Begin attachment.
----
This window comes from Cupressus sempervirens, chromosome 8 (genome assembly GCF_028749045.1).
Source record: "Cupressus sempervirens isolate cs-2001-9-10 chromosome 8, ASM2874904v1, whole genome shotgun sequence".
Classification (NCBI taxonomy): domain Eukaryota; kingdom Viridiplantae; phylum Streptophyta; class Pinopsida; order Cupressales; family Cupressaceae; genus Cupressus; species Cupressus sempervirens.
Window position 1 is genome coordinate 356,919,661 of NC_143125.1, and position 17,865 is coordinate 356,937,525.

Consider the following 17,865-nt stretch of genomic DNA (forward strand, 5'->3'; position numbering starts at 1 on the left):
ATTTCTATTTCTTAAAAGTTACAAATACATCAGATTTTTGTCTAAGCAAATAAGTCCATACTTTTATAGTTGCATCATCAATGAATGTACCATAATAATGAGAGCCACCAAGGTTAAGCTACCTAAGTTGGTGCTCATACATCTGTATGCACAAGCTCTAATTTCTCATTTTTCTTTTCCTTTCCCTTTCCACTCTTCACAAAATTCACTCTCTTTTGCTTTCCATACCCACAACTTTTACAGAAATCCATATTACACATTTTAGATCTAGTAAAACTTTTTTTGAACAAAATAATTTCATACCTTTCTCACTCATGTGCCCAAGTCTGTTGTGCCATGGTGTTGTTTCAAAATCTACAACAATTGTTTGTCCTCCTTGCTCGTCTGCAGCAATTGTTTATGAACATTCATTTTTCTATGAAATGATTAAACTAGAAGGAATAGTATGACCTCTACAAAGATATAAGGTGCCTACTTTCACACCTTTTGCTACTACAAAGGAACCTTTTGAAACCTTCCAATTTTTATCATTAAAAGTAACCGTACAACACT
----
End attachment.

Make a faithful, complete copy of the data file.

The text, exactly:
This window comes from Cupressus sempervirens, chromosome 8 (genome assembly GCF_028749045.1).
Source record: "Cupressus sempervirens isolate cs-2001-9-10 chromosome 8, ASM2874904v1, whole genome shotgun sequence".
Classification (NCBI taxonomy): domain Eukaryota; kingdom Viridiplantae; phylum Streptophyta; class Pinopsida; order Cupressales; family Cupressaceae; genus Cupressus; species Cupressus sempervirens.
Window position 1 is genome coordinate 356,919,661 of NC_143125.1, and position 17,865 is coordinate 356,937,525.

Consider the following 17,865-nt stretch of genomic DNA (forward strand, 5'->3'; position numbering starts at 1 on the left):
ATTTCTATTTCTTAAAAGTTACAAATACATCAGATTTTTGTCTAAGCAAATAAGTCCATACTTTTATAGTTGCATCATCAATGAATGTACCATAATAATGAGAGCCACCAAGGTTAAGCTACCTAAGTTGGTGCTCATACATCTGTATGCACAAGCTCTAATTTCTCATTTTTCTTTTCCTTTCCCTTTCCACTCTTCACAAAATTCACTCTCTTTTGCTTTCCATACCCACAACTTTTACAGAAATCCATATTACACATTTTAGATCTAGTAAAACTTTTTTTGAACAAAATAATTTCATACCTTTCTCACTCATGTGCCCAAGTCTGTTGTGCCATGGTGTTGTTTCAAAATCTACAACAATTGTTTGTCCTCCTTGCTCGTCTGCAGCAATTGTTTATGAACATTCATTTTTCTATGAAATGATTAAACTAGAAGGAATAGTATGACCTCTACAAAGATATAAGGTGCCTACTTTCACACCTTTTGCTACTACAAAGGAACCTTTTGAAACCTTCCAATTTTTATCATTAAAAGTAACCGTACAACACT